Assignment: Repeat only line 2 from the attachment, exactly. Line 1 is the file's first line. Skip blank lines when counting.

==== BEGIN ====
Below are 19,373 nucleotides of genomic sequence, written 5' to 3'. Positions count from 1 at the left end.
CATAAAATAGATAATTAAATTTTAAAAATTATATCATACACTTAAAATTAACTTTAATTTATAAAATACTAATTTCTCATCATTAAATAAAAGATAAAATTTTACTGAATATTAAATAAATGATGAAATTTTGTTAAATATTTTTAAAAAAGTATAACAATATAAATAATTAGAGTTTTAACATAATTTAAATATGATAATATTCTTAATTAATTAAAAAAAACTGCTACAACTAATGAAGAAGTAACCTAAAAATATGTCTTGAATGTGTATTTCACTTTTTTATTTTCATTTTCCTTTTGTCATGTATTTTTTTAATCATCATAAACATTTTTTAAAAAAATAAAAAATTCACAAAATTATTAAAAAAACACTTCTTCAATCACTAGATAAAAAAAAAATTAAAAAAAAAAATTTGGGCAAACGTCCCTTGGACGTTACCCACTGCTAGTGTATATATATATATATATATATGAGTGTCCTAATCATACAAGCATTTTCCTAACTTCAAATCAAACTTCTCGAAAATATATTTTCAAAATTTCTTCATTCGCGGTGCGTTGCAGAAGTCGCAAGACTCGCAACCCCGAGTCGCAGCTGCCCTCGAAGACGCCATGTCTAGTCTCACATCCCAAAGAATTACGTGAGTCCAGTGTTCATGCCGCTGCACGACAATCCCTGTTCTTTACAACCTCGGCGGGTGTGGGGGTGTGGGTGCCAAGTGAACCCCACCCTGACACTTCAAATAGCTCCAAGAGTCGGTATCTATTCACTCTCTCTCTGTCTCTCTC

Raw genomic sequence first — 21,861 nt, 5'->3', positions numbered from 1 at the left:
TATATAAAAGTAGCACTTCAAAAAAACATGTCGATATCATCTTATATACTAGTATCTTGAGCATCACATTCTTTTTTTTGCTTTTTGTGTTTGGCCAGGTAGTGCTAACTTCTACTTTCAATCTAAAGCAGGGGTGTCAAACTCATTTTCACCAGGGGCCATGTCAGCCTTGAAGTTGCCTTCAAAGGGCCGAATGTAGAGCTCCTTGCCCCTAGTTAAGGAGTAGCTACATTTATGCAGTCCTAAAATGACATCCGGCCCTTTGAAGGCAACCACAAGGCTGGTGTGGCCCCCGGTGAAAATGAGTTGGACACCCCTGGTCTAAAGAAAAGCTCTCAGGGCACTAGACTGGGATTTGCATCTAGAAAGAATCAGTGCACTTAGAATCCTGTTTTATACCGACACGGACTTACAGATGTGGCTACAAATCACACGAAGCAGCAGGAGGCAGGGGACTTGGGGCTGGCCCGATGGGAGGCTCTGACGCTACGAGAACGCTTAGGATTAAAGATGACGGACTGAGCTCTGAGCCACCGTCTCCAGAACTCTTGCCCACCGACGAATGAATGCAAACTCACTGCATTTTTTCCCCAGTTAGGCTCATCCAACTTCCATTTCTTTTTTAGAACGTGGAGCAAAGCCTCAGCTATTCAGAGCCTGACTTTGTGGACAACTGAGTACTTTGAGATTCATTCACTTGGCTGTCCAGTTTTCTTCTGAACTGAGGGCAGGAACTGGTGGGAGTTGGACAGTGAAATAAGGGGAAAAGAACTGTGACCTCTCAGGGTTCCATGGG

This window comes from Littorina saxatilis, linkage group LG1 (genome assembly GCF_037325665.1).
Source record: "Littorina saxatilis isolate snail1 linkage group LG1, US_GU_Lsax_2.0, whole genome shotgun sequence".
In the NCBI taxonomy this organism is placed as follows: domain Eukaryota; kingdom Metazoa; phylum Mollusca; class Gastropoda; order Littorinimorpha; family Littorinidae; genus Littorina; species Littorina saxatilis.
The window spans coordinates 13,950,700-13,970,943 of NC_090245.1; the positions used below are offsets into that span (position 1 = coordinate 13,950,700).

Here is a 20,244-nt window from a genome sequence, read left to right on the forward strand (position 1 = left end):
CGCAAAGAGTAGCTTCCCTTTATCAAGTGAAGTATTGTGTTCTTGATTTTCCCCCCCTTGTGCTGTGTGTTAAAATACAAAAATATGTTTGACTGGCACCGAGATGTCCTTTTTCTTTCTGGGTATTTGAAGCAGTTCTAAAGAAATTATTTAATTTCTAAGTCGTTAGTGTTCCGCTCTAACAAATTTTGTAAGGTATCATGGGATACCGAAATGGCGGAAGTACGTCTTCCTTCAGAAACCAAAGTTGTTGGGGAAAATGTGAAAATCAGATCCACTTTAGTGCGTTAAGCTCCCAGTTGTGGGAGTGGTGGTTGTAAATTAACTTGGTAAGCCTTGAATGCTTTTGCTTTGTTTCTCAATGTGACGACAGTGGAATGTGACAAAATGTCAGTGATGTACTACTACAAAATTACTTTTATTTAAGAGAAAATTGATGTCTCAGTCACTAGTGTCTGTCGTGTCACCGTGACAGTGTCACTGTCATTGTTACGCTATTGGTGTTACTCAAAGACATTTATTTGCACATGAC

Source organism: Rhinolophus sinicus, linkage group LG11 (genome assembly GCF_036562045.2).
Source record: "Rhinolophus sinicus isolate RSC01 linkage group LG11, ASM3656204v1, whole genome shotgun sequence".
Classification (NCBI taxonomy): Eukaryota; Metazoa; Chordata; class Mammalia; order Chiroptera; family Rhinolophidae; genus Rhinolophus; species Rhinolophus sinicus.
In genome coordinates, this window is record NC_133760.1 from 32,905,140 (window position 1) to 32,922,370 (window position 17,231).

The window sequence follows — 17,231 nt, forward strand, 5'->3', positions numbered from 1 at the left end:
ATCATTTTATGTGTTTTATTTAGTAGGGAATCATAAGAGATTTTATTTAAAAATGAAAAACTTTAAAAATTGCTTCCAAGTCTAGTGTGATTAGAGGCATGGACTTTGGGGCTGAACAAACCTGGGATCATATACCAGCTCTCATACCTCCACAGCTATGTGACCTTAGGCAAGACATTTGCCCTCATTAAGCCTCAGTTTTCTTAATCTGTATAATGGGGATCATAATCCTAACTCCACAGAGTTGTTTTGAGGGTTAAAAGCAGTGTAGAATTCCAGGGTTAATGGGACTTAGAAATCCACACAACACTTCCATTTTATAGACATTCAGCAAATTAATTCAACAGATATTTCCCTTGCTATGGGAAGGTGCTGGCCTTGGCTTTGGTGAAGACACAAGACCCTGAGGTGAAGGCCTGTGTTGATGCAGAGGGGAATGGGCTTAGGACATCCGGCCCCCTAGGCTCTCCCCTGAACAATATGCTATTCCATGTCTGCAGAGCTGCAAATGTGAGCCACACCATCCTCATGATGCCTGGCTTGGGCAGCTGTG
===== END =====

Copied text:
CATAAAATAGATAATTAAATTTTAAAAATTATATCATACACTTAAAATTAACTTTAATTTATAAAATACTAATTTCTCATCATTAAATAAAAGATAAAATTTTACTGAATATTAAATAAATGATGAAATTTTGTTAAATATTTTTAAAAAAGTATAACAATATAAATAATTAGAGTTTTAACATAATTTAAATATGATAATATTCTTAATTAATTAAAAAAAACTGCTACAACTAATGAAGAAGTAACCTAAAAATATGTCTTGAATGTGTATTTCACTTTTTTATTTTCATTTTCCTTTTGTCATGTATTTTTTTAATCATCATAAACATTTTTTAAAAAAATAAAAAATTCACAAAATTATTAAAAAAACACTTCTTCAATCACTAGATAAAAAAAAAATTAAAAAAAAAAATTTGGGCAAACGTCCCTTGGACGTTACCCACTGCTAGTGTATATATATATATATATATATGAGTGTCCTAATCATACAAGCATTTTCCTAACTTCAAATCAAACTTCTCGAAAATATATTTTCAAAATTTCTTCATTCGCGGTGCGTTGCAGAAGTCGCAAGACTCGCAACCCCGAGTCGCAGCTGCCCTCGAAGACGCCATGTCTAGTCTCACATCCCAAAGAATTACGTGAGTCCAGTGTTCATGCCGCTGCACGACAATCCCTGTTCTTTACAACCTCGGCGGGTGTGGGGGTGTGGGTGCCAAGTGAACCCCACCCTGACACTTCAAATAGCTCCAAGAGTCGGTATCTATTCACTCTCTCTCTGTCTCTCTC